An example of some of the film's more insipid dialogue shows us just how moronic a character like Billy Bob can be. During one of the film's most notoriously moronic scenes, Billy Bob winds up on his back, injured and disillusioned (I can't remember if it was at the party or the game). Someone steps over him, holds up some fingers, and asks him, "How many fingers am I holding up? But another character explains, Billy Bob isn't the brightest person in the world. To expect an answer, you need to ask him a true/false question, not multiple choice. The solution? "Billy Bob, am I holding up any fingers?"

Ho, ho, ho. The whole film is a series of lackluster and stupid victories and celebrations, which can be watched in any order, since the script is strung together with such little thought that it doesn't even have a sense of direction. This may be a problem for most of the film's stars, but Van Der Beek and Lester will probably get hit harder with the devastating impact. It's always more difficult for young actors to recover from bad movies. Big names like Jon Voight will continue to see paychecks, because they have already established themselves in Hollywood as terrific screen presences. Either way, I hope all of them put this fiasco quickly behind them. The actors get lost overwhelmingly in the material. They sidetrack themselves from any attention and let the characters develop without any sense of rhythm. Not one piece of dialogue, not one scene, not one actor, and not even one cliché has any indication of ambition or effort. Even that forgettable ending sequence involving the routine "big game" does not establish a reason for the movie wasting two hours of our lives.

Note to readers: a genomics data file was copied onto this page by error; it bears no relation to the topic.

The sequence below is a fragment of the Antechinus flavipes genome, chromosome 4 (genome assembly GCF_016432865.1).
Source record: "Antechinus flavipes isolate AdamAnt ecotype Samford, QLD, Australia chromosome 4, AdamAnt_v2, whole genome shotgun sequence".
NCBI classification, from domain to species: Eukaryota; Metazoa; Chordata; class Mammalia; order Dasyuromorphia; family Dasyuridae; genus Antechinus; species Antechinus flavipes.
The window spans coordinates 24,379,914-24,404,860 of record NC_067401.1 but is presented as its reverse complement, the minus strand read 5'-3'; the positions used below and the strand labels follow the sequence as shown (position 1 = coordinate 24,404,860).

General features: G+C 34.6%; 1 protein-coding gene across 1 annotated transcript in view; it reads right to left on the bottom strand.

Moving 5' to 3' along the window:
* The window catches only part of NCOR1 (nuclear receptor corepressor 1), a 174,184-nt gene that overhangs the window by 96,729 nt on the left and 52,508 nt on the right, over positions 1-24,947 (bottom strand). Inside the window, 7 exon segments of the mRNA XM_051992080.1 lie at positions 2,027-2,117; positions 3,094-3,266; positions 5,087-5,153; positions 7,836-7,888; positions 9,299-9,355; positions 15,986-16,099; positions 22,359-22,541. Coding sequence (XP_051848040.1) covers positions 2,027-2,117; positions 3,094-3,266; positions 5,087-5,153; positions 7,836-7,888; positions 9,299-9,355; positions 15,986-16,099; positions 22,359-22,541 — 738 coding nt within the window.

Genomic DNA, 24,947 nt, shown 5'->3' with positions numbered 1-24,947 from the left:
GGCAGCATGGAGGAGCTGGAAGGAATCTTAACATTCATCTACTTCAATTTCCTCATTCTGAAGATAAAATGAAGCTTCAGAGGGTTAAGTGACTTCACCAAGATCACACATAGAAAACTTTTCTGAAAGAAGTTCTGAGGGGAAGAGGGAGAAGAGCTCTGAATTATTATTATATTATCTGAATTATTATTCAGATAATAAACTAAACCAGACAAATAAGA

Maybe the fault lies elsewhere, but you can't help hate every person that shows up on screen. Especially Billy Bob, which, of course, is a shame, since Lester looks like he could be another Chris Farley one day. Why did the script give him an IQ that is south of 10 and a personality reminiscent of a lobotomized Porky Pig? There's even a scene in the movie where the whole team actually buys him a companion, whom he talks to when on the road. That companion is a real live pig. Oh well. At least he finally found someone to converse with on his own level.

© 1999, David Keyes, Please e-mail the author here if the above review contains any spelling or grammar mistakes.